The mountains within the Gruyère National Park are seriously jagged and rocky; in fact, many are given the name dent, the French word for “tooth” because they are so sharp and tooth-like in appearance. The train wound its way further and further uphill until we entered a tunnel that seemed to just go on forever (I found out later the Jaman Tunnel in about 5km long). When we finally emerged from the darkness, it was like we were in another world – like we’d left the alpine meadows of rural Switzerland behind and entered a 19th-century French seaside village. Lake Geneva stretched out below us all around us wooden German-style farmhouses had been replaced by stone French-style houses and mansions. We were glued to the window the whole way down the mountain-side to Montreux, marvelling at the change in scenery.
We arrived in Montreux around 4:00pm and quickly found our hotel, a lovely boutique establishment up on the hill overlooking the lake with mountain views to boot. As soon as we’d dropped our bags off and changed into shorts (it’s MUCH warmer here than up in the mountains!), we didn’t waste any time and headed straight for the water-front promenade. This part of the Switzerland is referred to as the “Swiss Riviera” due to its pleasant microclimate*, long history as a getaway for the rich and famous, and similarities to the Mediterranean Riviera in terms of atmosphere and architecture. We knew Montreux was on Lake Geneva and expected an epic lake-side location, but neither of us expected it to be quite so…, well, French! Strolling along the promenade this afternoon, enjoying our ice creams and marvelling at the warmth of the air, it really felt like we could have been in Nice (just without the golden beaches and salty air of the French Riviera). The Swiss Riviera has been an incredible discovery – we love it here already!
*Although it is on the edge of the Alps, Lake Geneva has created a microclimate of its own due to the sheer amount of water it holds. In winter, the lake waters hold heat making the harsh mountain winter milder; and in summer the lake cools its surroundings. This means the steep slopes around Lake Geneva are blessed with a temperate and rather pleasant microclimate.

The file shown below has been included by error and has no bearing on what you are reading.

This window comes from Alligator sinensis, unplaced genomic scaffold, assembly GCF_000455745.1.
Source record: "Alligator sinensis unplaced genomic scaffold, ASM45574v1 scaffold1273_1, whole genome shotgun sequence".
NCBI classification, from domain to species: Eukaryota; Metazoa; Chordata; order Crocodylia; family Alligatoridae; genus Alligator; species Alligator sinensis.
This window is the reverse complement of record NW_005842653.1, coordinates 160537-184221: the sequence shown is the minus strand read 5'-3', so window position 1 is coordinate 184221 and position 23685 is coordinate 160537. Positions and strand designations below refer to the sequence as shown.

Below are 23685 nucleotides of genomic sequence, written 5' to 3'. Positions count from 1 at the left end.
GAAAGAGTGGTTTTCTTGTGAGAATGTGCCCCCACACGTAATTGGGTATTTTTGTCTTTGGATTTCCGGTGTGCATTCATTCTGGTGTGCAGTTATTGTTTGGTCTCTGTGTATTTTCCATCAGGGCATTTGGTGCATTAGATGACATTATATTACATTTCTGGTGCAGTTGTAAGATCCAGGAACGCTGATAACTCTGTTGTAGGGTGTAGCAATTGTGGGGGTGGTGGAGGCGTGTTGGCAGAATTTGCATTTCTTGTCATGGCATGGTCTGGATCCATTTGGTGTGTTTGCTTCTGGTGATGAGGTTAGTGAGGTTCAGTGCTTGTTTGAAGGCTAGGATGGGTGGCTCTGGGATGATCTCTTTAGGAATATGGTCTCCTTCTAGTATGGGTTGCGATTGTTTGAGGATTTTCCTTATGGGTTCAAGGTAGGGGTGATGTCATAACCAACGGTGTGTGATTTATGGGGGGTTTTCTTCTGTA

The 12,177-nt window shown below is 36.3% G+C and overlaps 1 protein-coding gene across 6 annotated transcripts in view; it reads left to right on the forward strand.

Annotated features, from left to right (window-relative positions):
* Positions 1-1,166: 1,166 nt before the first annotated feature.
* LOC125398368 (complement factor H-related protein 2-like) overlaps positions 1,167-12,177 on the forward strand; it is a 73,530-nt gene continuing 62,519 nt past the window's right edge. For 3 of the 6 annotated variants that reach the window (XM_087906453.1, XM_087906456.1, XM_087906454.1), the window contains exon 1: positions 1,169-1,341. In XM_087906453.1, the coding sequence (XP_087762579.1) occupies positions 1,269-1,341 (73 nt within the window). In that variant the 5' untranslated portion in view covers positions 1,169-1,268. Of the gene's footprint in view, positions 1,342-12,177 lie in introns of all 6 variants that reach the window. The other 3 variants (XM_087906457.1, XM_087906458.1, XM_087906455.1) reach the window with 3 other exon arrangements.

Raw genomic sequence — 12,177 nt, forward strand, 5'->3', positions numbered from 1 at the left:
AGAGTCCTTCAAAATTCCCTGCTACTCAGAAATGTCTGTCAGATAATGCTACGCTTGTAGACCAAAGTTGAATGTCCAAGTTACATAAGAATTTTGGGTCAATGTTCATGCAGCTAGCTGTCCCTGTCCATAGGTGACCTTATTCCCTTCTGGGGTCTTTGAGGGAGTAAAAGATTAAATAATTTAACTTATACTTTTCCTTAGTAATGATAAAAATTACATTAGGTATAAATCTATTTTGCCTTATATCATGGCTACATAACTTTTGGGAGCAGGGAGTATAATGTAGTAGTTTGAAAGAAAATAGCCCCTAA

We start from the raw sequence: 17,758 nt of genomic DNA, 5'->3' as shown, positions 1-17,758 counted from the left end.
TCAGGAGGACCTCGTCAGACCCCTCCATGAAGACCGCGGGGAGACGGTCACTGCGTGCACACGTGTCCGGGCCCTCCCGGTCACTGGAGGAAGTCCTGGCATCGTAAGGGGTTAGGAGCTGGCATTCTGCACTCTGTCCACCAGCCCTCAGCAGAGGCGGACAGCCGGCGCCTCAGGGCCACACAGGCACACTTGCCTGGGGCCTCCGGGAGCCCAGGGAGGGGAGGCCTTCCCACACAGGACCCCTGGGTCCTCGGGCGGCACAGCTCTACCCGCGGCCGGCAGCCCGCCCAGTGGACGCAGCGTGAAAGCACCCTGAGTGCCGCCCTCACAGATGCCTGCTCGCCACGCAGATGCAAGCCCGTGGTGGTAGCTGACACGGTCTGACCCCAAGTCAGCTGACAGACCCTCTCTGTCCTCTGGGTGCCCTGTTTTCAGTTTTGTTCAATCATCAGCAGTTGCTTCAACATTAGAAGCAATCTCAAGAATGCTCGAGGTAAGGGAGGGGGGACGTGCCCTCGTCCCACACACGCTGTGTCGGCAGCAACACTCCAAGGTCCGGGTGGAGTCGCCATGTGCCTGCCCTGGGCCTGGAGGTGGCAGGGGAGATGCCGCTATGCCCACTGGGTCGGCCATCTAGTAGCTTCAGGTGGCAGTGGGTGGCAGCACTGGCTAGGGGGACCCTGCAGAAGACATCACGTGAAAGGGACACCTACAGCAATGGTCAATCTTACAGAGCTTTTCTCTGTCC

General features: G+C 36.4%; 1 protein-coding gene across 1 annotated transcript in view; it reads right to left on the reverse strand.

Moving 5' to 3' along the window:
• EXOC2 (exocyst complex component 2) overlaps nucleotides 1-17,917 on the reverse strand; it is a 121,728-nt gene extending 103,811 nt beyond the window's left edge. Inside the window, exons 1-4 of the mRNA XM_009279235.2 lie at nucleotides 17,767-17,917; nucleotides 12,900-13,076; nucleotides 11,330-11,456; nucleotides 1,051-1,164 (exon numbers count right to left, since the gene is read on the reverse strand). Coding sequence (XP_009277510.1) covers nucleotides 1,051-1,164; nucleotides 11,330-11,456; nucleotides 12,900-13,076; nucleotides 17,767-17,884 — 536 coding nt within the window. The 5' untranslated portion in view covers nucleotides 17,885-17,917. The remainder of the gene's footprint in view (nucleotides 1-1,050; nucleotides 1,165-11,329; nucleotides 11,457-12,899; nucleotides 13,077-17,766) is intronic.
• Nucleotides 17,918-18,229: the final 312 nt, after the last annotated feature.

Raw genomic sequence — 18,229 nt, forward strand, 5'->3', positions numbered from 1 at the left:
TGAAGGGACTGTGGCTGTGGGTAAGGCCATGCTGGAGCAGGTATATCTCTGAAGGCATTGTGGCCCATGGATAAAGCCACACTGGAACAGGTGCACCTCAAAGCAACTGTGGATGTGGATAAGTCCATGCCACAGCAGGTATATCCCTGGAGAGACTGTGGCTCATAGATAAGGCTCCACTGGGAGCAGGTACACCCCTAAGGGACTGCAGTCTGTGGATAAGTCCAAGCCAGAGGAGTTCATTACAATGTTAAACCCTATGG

We spent what was left our day strolling along the promenade, marvelling at the blues and greens all around us. So as you can see we’ve have had yet another marvellous day in Switzerland and are looking forward to spending the next couple of days here in the small resort-town of Montreux. We are right on the shores on Lake Geneva, in the French-speaking part of the country. France is literally across the lake and we could see the famous spa town of Evian (you know, where the water comes from) from our dinner table this evening. We’re thinking of taking a cruise around the lake tomorrow and maybe popping over to France for lunch. Or maybe we’ll go up into the Alps behind Montreux and spend another day hiking through the green, green hills of Switzerland. So many choices! We’ll let you know tomorrow which we decided to do…. Au revoir until then nos amis!
Montreux is, I believe, where Deep Purple’s ‘Smoke on the Water’ (featuring one of THE most iconic riffs of all time) happened.
Deep who now? Just kidding… Yes – casino burnt down, smoke on the water, inspiration and the rest is history. Monument is a little underwhelming, hence no photo.